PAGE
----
There are a few options for measuring the reach of a tweet. You can paste the entire text of the tweet into the search box. Since Twitter works best with shorter search queries that’s ideal if you have a shorter tweet. And if you have a longer tweet, you can select a few unique words or a phrase from the tweet to search for.
Let’s try it with this tweet from @Disney.
Since this is a pretty short tweet, we can search for the full tweet text (minus the URL to keep it simple): disney #DisneyFact: An estimated one million bubbles were drawn in the making of The Little Mermaid. We also included the original Twitter handle, minus the @ sign, to be sure we’re catching all attributed retweets of the original tweet. Here’s the TweetReach report for this query:
This report includes 108 total tweets, which includes the original tweet. So that’s 107 retweets. However, you can see that the original tweet only has 73 actual retweets, according to the Most Retweeted Tweets section. What’s going on?
This is where it gets a little messy. Some people will retweet a tweet with Twitter’s official RT button (we call this a new-style or automated retweet). Some will copy and paste the tweet and add “RT @username” to retweet (old-style or manual retweet). Some will modify the original tweet by adding their own commentary or abbreviating the text (modified retweet or MT). Some will simply quote the tweet without adding any RT language (quoted RT). Twitter typically only associates that first type (new-style RTs) with an original tweet to count them as retweets.
But in a TweetReach report, if a tweet starts with “RT @username”, regardless of how that retweet was generated (new-style or old-style), it will count as an official retweet. But if there’s anything in front of that retweet, such as commentary or other characters, then it will not count as a retweet, but it will show up in a report for that tweet. So that’s why the above report only shows 73 actual retweets of the original tweet, but there are 108 total tweets in the report. One of those tweets is the original tweet, 73 are official retweets, and the 34 remaining tweets are modified or quoted retweets. So the full reach of this @Disney Little Mermaid tweet and all its various retweets is 1,322,791.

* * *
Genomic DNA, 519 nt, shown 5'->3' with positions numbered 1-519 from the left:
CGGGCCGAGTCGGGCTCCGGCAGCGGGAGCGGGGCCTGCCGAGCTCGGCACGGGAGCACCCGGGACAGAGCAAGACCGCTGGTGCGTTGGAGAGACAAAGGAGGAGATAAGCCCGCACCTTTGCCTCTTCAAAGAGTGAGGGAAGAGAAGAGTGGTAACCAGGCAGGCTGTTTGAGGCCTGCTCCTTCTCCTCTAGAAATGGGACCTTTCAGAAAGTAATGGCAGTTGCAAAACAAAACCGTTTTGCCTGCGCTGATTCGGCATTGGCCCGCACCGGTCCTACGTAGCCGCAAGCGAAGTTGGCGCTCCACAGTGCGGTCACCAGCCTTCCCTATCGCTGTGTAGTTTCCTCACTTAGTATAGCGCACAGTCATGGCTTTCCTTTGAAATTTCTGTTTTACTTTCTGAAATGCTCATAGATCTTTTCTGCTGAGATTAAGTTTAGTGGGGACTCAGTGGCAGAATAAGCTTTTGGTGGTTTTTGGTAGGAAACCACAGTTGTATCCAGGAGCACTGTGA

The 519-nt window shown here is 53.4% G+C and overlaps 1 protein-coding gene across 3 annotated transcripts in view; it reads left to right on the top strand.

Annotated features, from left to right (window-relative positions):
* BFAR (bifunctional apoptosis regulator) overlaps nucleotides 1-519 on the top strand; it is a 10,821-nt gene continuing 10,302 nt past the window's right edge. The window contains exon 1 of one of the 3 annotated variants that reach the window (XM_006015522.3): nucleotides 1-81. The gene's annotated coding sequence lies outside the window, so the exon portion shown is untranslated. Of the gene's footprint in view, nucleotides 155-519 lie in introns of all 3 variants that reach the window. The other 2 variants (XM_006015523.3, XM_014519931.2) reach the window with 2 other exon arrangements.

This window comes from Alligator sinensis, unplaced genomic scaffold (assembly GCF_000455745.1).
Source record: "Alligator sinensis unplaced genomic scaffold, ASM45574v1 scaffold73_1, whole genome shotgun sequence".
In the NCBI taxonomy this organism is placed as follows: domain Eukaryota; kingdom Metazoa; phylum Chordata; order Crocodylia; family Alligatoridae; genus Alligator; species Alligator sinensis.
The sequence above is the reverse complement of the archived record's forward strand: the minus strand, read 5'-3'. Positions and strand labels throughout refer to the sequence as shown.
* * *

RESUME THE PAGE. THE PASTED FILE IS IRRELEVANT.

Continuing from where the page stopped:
A few more examples:
Search for: SFGiants amazing pic bradmangin melky cabrera 7th inning
Search for: wired “Hot New Characters Will Invigorate Game of Thrones”
Search for: tweetreachapp measure share of voice on twitter four steps
Tips for measuring the reach of a tweet:
- Keep search queries short
- Include handles without the @ sign
- Put exact phrases in quotation marks
- Select unique words for your query
- Leave out URLs to keep it simple
PS – Have you ever tried our TweetReach Labs Retweet Rings tool? It’s a fun, animated visualizer to see how retweets spread.
We worked with ESPN to measure Twitter’s reaction to this year’s X Games 17, held in Los Angeles, California from July 28-31, 2011. Hundreds of athletes from 17 countries competed in sports like skateboarding, motocross, BMX and rally car racing. And over the four days of the X Games, 97,200 people tweeted 188,813 times, generating an impressive reach of 37.7 million*.
How’d they do it?
“Our goal going in was to make the event as social as possible,” says Mick Kelleher, Associate Manager of Multimedia Content Strategy for the X Games. This was a big, integrated effort combining all the ESPN teams responsible for producing the X Games. The TV production team showed the #xgames hashtag frequently during the telecast, included athlete Twitter accounts in on-screen bios as well as showing athlete tweets on air. The social team used the @XGames Twitter account to keep their followers on Twitter up to date on all the events. The social integration even went all the way to the event site, where they encouraged fans attending the Games to tweet.
ESPN used TweetReach Pro Trackers to comprehensively track and analyze all mentions of the X Games on Twitter for the week leading up to the event and during the event itself. As you can see below, the strong results of their social strategy speak for themselves.
The most retweeted tweet about the games was from @LilTunechi, which received 905 retweets and generated more than 3 million impressions.
One of the biggest stories to come out of this year’s X Games concerned Travis Pastrana, who broke his ankle and leg in the Moto X Best Trick competition on Thursday, but later competed – and placed fourth – in the RallyCross final on Sunday.
We analyzed tweets about several events in detail, including Moto X Best Trick, Skateboarding Big Air, BMX Park Freestyle, Rally Car Racing, Skateboard Street, and RallyCross. At one point during the RallyCross final, viewers noticed something strange; 200 people tweeted that they spotted The Stig from Top Gear walk behind Brian Deegan during an interview. Here are the big moments from one our favorite X Games 17 days. Click the image for the full size version.
Congrats to all the athletes who competed this year! Thank you for an exciting and action-packed four days at X Games 17.
Here at TweetReach, we’re big fans of the Games of Thrones franchise – the books and the HBO television show. So thought it would be fun to take a look at tweets about last night’s season finale. Here’s a word cloud made from tweets about the show, courtesy of Wordle (click on the picture for full size).